How to

Give a Great Back Massage

It's a skill every man should master.

The ability to give a good massage is an essential skill that every man should master. It can come in handy in a multitude of situations and will certainly set the mood for any romantic evening. But you want to know what you're doing. While most of us think we can give a pretty good massage, it's not one of those things you want to half-ass. Because the recipient of a bumbling, misguided massage will definitely know it. So we sought out internationally trained massage therapist Amy Jokinen of the posh Beverly Wilshire Hotel Spa, for some expert tips. And it turns out, you don't need to master a bunch of different techniques. But you will want to stay clear of unnecessary, misused moves like those silly and not-very-sexy karate chops. Here's how to give a rub down to remember.

 

Set the

Mood

You want to introduce a tranquil space and create the tone for the massage. A bed provides a comfortable position, but don't be afraid to get creative. "We come to expect certain experiences when you go to a spa," says Jokinen. "So dimming the lights and doing simple things like setting down pillows on the floor for the other person to lay on shows that you're treating them." A good time to give a massage, she says, is after a bath when the body is warm and muscles are loose and relaxed.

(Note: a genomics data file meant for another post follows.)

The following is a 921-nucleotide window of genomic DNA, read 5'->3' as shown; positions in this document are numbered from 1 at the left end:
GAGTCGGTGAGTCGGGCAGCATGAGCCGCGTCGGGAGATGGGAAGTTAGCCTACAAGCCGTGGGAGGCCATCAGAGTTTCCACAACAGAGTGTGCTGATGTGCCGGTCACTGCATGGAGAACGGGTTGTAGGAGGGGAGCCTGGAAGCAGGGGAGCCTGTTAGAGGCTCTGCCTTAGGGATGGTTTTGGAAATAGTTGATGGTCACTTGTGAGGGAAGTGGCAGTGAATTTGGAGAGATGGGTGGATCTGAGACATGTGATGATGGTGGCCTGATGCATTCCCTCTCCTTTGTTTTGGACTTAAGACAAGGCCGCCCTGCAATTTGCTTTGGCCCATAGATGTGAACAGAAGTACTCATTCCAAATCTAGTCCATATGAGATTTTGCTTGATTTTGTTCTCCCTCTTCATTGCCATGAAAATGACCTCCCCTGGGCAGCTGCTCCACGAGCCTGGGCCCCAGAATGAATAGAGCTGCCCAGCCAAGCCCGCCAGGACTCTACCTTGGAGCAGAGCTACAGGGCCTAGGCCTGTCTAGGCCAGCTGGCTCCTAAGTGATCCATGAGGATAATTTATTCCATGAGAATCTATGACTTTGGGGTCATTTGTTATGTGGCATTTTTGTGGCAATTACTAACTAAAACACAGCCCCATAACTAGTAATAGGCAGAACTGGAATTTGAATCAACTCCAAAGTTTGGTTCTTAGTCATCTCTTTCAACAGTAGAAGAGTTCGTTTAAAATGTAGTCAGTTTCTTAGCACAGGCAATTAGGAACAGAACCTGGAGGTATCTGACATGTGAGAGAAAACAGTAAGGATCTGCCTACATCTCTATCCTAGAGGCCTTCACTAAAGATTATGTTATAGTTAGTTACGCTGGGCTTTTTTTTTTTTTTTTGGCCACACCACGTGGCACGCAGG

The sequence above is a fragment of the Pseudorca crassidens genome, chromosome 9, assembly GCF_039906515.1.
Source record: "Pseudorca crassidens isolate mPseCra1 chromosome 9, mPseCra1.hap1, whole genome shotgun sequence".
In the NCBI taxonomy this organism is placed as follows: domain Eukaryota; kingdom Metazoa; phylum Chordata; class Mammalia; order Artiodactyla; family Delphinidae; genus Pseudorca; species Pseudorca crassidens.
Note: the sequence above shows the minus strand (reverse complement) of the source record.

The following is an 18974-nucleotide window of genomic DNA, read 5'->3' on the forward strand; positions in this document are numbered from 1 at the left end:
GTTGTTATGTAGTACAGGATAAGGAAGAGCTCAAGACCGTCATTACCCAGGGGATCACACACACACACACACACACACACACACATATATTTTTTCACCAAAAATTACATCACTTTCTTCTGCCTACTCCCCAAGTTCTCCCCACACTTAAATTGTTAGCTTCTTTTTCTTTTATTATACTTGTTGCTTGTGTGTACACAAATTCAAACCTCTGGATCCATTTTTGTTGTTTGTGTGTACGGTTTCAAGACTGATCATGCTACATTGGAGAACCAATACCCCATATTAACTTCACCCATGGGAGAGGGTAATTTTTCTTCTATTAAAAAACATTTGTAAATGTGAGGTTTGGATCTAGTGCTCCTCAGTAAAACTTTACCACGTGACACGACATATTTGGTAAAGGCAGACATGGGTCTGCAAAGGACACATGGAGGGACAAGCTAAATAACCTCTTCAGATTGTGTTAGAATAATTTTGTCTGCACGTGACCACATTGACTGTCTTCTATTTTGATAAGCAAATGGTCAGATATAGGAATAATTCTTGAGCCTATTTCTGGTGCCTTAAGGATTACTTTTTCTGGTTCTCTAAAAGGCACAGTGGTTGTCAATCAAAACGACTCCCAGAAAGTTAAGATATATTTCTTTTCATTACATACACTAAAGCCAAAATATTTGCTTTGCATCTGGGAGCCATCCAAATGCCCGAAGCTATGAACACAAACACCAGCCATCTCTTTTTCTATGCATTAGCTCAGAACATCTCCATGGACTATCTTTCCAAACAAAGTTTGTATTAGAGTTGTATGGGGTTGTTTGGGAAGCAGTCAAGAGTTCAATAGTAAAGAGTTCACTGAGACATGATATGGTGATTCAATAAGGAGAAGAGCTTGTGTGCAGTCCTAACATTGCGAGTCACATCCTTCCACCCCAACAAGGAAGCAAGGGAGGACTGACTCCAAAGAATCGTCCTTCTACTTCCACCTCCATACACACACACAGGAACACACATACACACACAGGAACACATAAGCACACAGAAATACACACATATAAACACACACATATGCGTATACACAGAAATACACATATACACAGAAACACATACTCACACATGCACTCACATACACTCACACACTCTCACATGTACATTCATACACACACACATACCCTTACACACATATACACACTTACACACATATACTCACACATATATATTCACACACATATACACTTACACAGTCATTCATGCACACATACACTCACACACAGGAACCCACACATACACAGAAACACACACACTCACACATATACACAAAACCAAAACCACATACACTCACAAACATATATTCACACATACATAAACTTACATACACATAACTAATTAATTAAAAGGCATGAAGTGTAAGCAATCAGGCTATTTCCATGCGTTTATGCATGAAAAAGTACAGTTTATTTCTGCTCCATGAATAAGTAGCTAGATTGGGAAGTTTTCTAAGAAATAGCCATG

Oil

Is Better
Than Lotion

Your most crucial tool for giving a good massage is a quality body oil, like sweet almond oil or coconut oil. "Aromatherapy automatically sets the body to relax," says Jokinen. She recommends essential oils like cedar or spruce to ground and destress. "Or if your recipient is low on energy, use citrus oils to uplift and invigorate them." Heat the oil by rubbing it in your hands (which also releases the scent into the air).

 

Start at the shoulders and using long, slow strokes, smooth your hands down the sides of the spine and back up.

Gently grab the skin at the back of a neck (like a cat) and slowly release it.

Massage the lower scalp with your fingertips, focusing on the ridge at the back of the head.

 

Go

Slow

Begin with light, gentle strokes. Your focus, according to Jokinen, should be on keeping the palms of your hands on the body as much as possible. Use long, slow strokes. Start at the neck and shoulders and go down to the lower back, smoothing your hands along the sides of the spine. Remember to keep your hands and arms relaxed as well—if you're comfortable, they will be too.

 

Use Your

Intuition

"You know what feels good to you," says Jokinen. "Keep that in mind when you're massaging someone." And don't take it so seriously. "Think of it as artwork, like you're painting the back." For extra points, work the pads of the feet and the hands. Then to finish things off, she recommends two tension relieving moves. First, gently grab the skin at the back of a neck (like a cat) and slowly release it. Then work up the neck with your fingertips, and massage the lower scalp, focusing on the ridge at the back of the head. These areas contain a lot of nerves, which allows for a great release of stress and tension.

 

Start at the shoulders and using long, slow strokes, smooth your hands down the sides of the spine and back up.

Gently grab the skin at the back of a neck (like a cat) and slowly release it.

Massage the lower scalp with your fingertips, focusing on the ridge at the back of the head.

Oils to Have on Hand

Sweet almond oil, $5.01 by Aura Cacia

Citrus bliss oil, $15.97 by doTERRA

Spruce essential oil, $7.30 by Edens Garden

Coconut oil, $15.79 by Life-Flo

Arnica warming massage oil, $11.39 by Weleda